Happenings, News

MGS to launch scholastic programme

FROM January next year, Methodist Girls’ School will offer a unique and customised scholastic programme for its upper primary and secondary school students.

This programme is tailored for the intellectually gifted and builds on the proven strengths of the MGS education, which is well known for its emphasis on all-round development, character training and Christian education.

Called the Sophia Blackmore Class (SBC) – after its founder, Miss Sophia Blackmore – the programme has been developed and tailored by MGS educators for their more talented students who would benefit from a more challenging academic curriculum.

The school has received help from the Gifted Education Branch of the Ministry of Education and the teachers have undergone training by Dr Sandra Kaplan from the University of Southern California, a leading figure in the field of gifted education.

While adopting the broad framework of the Gifted Education Programme (GEP), the SBC is unique in that it taps on the distinctiveness of the MGS education and culture.

Seeking to empower, enrich and excite exceptional young minds, the programme will address the needs of students who may have a different pace and learning profile from most of their peers.

The curriculum

The SBC offers a differentiated curriculum that extends the core curriculum in depth and complexity. A unique feature is the out-of-school learning that will be introduced. It will include interdisciplinary fieldtrips, attachments, exchanges and summer school programmes.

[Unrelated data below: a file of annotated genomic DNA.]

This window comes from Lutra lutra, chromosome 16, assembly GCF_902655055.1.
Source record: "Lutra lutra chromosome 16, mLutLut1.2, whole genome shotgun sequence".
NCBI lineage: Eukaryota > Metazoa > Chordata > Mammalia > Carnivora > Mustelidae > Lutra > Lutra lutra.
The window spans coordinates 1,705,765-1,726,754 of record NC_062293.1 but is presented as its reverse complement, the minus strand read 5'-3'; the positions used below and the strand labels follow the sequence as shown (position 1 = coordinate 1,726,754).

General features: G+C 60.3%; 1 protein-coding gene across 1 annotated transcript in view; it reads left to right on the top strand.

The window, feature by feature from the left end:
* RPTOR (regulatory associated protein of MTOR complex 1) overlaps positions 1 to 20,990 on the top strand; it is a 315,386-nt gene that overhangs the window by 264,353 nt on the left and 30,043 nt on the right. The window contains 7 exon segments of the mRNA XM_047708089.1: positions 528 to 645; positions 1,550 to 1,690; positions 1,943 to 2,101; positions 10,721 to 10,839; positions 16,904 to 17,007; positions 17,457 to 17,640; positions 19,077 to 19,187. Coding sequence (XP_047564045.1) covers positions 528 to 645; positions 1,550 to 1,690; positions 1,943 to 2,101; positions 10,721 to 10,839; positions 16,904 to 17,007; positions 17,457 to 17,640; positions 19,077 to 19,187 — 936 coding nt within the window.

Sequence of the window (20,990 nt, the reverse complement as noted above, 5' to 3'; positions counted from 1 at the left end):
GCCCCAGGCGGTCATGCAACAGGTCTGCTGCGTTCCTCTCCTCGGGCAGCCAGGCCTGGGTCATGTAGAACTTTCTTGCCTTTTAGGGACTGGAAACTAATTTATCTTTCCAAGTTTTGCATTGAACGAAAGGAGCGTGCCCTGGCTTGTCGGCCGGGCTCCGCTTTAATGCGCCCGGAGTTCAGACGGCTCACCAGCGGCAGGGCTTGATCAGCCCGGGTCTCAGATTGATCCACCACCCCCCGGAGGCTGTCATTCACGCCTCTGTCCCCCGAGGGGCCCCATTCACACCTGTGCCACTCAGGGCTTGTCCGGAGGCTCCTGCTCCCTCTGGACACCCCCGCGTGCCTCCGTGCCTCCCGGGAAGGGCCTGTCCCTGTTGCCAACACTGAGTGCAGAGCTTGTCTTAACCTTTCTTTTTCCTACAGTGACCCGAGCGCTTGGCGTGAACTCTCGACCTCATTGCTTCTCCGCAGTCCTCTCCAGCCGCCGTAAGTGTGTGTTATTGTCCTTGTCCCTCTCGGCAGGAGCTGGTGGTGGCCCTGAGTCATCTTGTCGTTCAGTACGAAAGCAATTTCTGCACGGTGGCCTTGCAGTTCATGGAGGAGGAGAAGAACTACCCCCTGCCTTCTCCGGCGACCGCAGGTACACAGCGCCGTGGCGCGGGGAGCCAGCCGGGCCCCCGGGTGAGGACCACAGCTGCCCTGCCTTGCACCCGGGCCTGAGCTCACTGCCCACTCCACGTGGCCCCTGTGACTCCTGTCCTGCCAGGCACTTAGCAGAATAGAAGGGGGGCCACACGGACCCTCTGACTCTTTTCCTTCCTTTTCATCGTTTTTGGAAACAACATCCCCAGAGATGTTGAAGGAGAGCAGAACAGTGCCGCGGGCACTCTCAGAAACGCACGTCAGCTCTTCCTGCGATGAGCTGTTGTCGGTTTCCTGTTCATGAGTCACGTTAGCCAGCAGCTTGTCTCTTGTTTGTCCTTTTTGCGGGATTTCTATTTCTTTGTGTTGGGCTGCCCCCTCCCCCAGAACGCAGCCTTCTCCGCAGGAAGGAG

Community service will be an important part of the SBC and the girls will be given the chance to use their creativity and capabilities to serve a wider community.

Students who opt for this programme will also engage in project work aimed at helping their creativity flourish, sharpening their thinking skills and providing them avenues for innovation, self-expression and exploration.

While the SBC caters to a smaller group of students, teachers are mindful that the Sophia scholars remain part of the mainstream student body.

Therefore, much of the enrichment activities will be fitted into curriculum time so that they are not overloaded by after-school SBC activities. This will allow them to join their other friends in school-wide activities, such as CCAs, and remain active within the school community.

Getting started

Come January 2005, the SBC option will be offered at Primary 4 and Secondary 1. The primary school SBC will start with one class of 35 students, while there will be two Secondary 1 classes of 25 students each.

Entry into SBC at Primary 4 will be based on the results of the GEP screening test, school results and teacher recommendations. Secondary 1 students will be invited to take the Higher Ability Selection Tests, developed by the Australian Council for Educational Research, on logical reasoning, abstract thinking, mathematics, science and the humanities.

Their PSLE results, school results, teacher recommendations, personal statements, academic and non-academic achievements will also be considered.

There will be no change in school fees for the first year, but students in the SBC at secondary level can expect to pay additional fees the year after. However, no girl who qualifies for the SBC will be denied a place just because she cannot afford the fees.


Miss Kon Mei Leen, the Principal of MGS, said: “The investment of resources in the SBC will extend beyond the programme to the whole school. Good and innovative ideas generated for the programme will flow over to the rest of the school.

“The higher level of intellectual activity and the drive for excellence that we can expect of the Sophia scholars will have a positive effect on their peers not in the programme.”